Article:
We're all used to the occasional story about a bank crediting the wrong amount into someone's account and of them making similar small mistakes that are caused by human error - a bank teller keying in the wrong account details or the incorrect amount. However, for the last week in the UK the NatWest bank has been virtually crippled by a systemic software failure.
There's a very good article explaining what went wrong in the Guardian. Basically problems began last Tuesday night when NatWest "updated a key piece of software – CA-7, which controls the batch processing systems that deal with retail banking transactions – ahead of the regular nightly run". Somebody managed to corrupt the schedule in which the batch jobs are run so that they were run in an incorrect order. This doesn't sound like a big problem, but imagine you are expecting $500 to arrive in your account, which you will then use to pay your rent. Then imagine your rent is paid before the money arrives in your account causing you to become overdrawn because the processing schedule was incorrect. Now multiply this problem by millions and millions of transactions. The NatWest is apparently still trying to unravel the mess and play catch-up, whilst assuring customers that their money is safe.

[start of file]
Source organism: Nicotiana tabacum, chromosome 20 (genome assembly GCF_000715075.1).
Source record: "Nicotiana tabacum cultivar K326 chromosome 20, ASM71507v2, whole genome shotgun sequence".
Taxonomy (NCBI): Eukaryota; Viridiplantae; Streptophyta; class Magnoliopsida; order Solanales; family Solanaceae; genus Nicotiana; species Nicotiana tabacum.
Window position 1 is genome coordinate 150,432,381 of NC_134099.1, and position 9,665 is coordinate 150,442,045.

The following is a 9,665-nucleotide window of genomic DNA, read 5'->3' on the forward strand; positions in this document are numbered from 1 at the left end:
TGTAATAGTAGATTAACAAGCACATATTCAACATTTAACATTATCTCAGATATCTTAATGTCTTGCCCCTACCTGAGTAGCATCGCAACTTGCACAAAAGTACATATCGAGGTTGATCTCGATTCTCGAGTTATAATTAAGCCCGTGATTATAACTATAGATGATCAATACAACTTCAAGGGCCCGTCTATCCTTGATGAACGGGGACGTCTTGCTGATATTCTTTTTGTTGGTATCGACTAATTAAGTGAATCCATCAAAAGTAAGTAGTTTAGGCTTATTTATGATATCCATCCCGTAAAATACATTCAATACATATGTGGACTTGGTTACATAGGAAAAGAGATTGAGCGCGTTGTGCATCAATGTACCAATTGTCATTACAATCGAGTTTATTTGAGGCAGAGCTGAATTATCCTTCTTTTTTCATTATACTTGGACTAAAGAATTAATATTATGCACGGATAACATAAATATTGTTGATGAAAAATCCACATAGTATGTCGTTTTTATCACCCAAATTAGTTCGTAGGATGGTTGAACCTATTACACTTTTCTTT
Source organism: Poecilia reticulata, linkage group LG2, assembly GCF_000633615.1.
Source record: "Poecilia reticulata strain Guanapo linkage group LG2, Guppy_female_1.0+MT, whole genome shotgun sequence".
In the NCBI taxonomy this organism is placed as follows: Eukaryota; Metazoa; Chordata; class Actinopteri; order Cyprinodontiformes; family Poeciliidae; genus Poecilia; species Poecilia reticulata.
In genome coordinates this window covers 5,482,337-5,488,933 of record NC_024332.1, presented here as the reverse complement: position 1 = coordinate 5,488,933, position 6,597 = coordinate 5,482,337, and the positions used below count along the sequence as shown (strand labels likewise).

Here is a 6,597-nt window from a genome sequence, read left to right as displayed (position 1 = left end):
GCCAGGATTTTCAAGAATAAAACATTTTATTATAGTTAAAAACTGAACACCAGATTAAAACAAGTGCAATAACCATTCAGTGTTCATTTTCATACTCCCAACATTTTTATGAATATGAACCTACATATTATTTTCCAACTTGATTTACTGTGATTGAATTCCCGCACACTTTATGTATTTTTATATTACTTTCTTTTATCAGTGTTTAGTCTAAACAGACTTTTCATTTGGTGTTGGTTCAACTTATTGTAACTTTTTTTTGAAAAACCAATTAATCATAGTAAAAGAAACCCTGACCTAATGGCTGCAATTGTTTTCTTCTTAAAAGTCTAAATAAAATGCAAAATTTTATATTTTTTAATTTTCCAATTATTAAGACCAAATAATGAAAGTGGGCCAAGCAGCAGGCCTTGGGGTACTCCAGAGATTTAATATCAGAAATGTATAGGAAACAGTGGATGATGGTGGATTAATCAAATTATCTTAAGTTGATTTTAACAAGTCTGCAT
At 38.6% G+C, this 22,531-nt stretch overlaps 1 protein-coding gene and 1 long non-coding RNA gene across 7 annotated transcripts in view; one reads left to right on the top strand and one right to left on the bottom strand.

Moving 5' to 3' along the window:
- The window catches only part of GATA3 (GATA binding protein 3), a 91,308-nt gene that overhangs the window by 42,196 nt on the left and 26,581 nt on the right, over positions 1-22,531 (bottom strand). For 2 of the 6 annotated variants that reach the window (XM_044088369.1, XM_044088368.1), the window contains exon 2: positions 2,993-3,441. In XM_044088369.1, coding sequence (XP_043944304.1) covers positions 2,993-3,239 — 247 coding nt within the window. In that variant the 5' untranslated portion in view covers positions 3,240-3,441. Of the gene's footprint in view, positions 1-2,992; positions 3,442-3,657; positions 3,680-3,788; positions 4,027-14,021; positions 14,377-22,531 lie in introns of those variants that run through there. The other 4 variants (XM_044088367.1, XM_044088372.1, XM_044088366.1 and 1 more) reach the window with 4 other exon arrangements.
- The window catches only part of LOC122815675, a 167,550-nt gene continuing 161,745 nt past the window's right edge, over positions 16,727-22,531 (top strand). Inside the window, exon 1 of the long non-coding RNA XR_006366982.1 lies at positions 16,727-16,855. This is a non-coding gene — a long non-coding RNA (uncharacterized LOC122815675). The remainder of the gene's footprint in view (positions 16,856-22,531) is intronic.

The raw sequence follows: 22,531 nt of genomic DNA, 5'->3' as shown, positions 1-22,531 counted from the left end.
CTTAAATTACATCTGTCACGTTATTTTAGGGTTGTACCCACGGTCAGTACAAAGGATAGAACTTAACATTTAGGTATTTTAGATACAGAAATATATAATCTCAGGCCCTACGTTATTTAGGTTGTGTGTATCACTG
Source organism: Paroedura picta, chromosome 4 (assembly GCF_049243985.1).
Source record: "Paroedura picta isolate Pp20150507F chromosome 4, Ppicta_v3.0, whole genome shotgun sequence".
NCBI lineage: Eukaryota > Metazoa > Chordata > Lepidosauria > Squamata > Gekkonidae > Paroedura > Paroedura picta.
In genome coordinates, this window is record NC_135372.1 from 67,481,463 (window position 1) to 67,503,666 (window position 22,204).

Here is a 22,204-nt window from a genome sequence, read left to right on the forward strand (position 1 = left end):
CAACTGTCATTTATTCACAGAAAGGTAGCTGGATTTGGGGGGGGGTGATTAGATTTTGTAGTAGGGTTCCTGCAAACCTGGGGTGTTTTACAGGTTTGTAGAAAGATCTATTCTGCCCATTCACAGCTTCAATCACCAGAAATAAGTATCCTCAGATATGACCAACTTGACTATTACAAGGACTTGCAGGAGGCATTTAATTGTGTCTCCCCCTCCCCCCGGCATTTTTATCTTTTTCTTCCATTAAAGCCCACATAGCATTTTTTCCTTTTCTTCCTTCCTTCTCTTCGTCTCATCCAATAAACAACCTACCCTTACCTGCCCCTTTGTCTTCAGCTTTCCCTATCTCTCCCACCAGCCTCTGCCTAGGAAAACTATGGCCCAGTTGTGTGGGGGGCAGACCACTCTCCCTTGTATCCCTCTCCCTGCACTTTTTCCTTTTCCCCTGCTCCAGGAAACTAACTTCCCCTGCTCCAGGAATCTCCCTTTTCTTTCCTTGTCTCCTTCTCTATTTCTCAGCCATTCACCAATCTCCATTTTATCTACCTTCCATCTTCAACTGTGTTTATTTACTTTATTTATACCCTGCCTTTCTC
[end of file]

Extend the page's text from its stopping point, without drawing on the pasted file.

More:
One theory stated in the Guardian piece is that the outsourcing the Batch Processing IT jobs to India has contributed to the problem because "unless you keep an army of people who know exactly how the system works, there may be problems maintaining it".